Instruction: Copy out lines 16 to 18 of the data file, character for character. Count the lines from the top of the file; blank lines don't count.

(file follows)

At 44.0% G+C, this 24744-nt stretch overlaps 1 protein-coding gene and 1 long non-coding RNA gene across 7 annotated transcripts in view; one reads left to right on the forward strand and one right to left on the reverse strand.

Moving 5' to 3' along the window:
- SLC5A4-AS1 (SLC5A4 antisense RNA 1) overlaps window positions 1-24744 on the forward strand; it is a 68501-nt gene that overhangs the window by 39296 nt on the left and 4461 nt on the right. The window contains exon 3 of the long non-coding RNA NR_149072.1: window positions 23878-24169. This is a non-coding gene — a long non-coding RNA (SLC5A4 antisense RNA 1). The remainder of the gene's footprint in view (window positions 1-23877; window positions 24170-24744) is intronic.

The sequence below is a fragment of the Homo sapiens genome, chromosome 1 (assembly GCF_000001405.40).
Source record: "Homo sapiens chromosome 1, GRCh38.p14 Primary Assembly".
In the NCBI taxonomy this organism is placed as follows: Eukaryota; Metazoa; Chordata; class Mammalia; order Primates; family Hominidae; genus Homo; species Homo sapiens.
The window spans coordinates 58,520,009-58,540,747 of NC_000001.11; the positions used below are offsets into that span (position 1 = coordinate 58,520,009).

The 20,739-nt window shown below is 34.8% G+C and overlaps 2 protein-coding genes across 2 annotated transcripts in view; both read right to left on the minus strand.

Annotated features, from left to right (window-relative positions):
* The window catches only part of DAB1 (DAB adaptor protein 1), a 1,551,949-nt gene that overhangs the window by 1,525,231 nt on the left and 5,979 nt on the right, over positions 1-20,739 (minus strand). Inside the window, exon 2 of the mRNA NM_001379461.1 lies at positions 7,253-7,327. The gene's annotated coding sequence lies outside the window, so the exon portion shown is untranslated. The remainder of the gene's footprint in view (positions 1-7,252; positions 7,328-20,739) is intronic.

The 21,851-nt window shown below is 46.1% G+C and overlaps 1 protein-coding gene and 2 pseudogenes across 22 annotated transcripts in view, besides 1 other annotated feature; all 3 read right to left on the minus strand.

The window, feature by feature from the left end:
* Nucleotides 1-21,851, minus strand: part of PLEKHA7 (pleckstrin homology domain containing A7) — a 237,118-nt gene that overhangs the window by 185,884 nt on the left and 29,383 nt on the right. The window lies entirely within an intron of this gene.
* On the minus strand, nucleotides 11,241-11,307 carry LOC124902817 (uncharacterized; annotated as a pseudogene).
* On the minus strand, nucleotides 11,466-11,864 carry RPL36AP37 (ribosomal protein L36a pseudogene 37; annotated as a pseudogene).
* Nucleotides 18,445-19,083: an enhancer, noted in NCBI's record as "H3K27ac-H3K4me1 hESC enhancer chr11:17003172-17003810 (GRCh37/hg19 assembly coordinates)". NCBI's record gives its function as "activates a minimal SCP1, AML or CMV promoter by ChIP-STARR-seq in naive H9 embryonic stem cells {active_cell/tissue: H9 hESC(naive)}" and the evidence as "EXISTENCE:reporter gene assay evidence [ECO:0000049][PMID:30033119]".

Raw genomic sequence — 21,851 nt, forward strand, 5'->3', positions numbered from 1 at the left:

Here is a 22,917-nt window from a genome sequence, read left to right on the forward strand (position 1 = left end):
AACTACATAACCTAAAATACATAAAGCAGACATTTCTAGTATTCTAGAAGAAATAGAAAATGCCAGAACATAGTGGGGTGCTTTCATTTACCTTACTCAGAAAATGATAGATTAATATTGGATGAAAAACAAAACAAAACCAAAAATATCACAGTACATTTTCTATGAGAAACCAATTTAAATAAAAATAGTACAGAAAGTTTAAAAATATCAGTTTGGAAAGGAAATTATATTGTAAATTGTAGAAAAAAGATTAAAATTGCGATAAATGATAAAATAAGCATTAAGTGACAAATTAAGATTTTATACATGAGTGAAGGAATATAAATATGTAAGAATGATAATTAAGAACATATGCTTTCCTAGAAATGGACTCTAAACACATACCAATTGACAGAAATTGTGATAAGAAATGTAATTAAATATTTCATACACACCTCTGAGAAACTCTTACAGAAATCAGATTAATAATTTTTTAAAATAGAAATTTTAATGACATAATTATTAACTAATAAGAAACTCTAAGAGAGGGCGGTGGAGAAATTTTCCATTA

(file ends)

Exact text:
* Nucleotides 18,445-19,083: an enhancer, noted in NCBI's record as "H3K27ac-H3K4me1 hESC enhancer chr11:17003172-17003810 (GRCh37/hg19 assembly coordinates)". NCBI's record gives its function as "activates a minimal SCP1, AML or CMV promoter by ChIP-STARR-seq in naive H9 embryonic stem cells {active_cell/tissue: H9 hESC(naive)}" and the evidence as "EXISTENCE:reporter gene assay evidence [ECO:0000049][PMID:30033119]".

Raw genomic sequence — 21,851 nt, forward strand, 5'->3', positions numbered from 1 at the left:

Here is a 22,917-nt window from a genome sequence, read left to right on the forward strand (position 1 = left end):